BYOD and mobile use is creating a heterogeneous computing environment where businesses can no longer rely on all employees having the same communications hardware or working from the same location, so naturally web-based communications platforms are finding higher levels of adoption. Systems such as those hosted by business VoIP and cloud-based email servers better adapt to this heterogeneous environment because all they require for access is a web browser.

Unified communications is becoming the norm

In general, phone and email aren’t the quickest way to communicate anymore, nor are they the choice method of communication. Now, what started as a consumer trend has spread to the business environment. Although initially a bit slow on the uptake, businesses are now embracing text, chat, video, file sharing, and screen sharing in addition to email and phone communications.

There are so many communication mediums to follow, however, that unified communications has arisen both as a response to the expanded range of communications options and as a solution to the overload that so many channels can create.

WebRTC use is on the rise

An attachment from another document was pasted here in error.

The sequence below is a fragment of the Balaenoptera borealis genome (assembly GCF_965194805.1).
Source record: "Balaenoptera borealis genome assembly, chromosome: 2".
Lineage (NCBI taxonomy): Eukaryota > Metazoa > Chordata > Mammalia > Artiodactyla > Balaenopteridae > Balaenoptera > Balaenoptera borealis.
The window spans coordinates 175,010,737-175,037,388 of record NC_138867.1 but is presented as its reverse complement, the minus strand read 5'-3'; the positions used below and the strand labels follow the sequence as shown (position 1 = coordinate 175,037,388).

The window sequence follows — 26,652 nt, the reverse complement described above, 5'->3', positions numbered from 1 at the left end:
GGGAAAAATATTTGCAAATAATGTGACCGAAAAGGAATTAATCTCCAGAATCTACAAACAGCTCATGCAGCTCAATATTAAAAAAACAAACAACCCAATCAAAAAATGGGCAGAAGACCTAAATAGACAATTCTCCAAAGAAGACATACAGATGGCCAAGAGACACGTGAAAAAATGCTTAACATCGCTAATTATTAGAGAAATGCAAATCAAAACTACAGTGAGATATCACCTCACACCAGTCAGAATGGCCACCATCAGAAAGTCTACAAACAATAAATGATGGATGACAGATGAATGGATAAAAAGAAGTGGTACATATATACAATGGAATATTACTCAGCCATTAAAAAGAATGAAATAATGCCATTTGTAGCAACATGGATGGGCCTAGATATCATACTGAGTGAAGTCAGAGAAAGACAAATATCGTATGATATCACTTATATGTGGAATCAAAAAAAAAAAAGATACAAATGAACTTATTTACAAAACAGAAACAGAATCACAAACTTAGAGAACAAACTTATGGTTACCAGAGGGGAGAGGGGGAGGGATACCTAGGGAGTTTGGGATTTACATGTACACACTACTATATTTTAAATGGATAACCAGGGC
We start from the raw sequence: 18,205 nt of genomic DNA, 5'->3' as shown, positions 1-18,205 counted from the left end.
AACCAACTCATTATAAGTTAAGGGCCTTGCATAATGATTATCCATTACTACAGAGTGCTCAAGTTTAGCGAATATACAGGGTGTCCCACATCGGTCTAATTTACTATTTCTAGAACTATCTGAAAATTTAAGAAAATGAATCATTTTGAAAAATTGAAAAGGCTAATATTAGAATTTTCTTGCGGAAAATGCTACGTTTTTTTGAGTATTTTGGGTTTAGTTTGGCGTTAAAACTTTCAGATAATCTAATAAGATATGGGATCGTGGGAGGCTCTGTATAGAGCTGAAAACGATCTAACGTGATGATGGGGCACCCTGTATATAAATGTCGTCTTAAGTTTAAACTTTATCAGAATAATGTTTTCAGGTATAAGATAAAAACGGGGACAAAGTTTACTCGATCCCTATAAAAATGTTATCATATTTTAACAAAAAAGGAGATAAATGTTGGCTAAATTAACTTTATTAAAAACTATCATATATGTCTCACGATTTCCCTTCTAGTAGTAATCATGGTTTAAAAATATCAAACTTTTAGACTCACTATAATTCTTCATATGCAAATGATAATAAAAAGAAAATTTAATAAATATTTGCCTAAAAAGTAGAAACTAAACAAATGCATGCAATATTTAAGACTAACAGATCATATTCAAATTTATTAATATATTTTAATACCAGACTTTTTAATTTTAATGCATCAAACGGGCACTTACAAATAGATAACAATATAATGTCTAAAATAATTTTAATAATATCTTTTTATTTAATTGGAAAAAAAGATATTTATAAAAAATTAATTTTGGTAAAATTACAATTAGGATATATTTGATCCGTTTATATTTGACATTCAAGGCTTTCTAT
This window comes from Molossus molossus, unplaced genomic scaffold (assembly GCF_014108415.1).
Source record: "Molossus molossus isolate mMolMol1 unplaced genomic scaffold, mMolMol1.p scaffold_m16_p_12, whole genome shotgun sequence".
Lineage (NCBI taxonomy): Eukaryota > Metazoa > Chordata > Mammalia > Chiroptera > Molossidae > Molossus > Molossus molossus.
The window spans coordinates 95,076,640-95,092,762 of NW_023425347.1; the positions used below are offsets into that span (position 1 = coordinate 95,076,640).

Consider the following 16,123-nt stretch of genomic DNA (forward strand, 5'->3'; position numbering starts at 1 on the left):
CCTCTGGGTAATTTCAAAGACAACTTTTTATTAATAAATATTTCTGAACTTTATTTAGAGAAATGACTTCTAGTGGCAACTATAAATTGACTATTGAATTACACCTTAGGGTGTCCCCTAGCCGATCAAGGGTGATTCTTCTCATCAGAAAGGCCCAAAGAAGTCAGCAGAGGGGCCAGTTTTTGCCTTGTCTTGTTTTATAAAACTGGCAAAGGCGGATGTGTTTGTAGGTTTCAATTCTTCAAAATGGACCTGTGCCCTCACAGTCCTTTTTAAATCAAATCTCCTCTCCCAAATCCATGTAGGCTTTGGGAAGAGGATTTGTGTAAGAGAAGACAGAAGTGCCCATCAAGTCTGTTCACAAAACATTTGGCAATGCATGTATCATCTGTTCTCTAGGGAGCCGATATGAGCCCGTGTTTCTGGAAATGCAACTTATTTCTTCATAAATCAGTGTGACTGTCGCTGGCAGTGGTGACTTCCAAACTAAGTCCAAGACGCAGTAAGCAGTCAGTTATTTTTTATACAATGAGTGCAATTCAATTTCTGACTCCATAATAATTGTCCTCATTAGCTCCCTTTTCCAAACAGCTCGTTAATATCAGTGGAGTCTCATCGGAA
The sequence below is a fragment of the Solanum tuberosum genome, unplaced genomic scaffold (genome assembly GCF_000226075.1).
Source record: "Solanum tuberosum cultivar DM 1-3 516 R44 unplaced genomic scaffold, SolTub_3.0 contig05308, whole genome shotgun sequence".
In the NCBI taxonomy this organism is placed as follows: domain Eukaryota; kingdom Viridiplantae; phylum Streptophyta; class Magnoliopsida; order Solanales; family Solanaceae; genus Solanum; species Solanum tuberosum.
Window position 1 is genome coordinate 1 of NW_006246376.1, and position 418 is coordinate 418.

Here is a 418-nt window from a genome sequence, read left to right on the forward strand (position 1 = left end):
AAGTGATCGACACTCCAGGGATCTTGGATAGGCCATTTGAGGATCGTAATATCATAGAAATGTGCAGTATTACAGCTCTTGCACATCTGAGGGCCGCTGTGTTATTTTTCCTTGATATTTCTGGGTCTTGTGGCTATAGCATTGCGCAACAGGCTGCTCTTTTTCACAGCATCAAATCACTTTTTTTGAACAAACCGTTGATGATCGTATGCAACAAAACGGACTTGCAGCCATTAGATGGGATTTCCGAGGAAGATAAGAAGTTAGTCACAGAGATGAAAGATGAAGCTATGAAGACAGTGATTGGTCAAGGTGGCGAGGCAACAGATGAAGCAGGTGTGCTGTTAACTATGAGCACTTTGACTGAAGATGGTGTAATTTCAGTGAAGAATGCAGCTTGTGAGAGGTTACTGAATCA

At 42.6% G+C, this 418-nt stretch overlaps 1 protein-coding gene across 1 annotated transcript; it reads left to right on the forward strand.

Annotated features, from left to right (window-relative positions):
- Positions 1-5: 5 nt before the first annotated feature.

Combining the mobile, web-based, and unified communications trends, a further trend to look out for is the rise of WebRTC as a business communications platform.

WebRTC is an open standard for peer-to-peer unified communications that enables businesses to easily embed rich communications in apps and websites without plug-ins, hardware or proprietary technology.

Companies are adopting WebRTC as an easy, cost-effective method to deploying unified communications. Solutions such as Agora.io’s virtual network for WebRTC quality-of-experience assurance make the standard business-friendly.

The Internet of Things adds devices to the conversation

Machines have long been a staple of business, but 2016 is the year that they really start joining the conversation.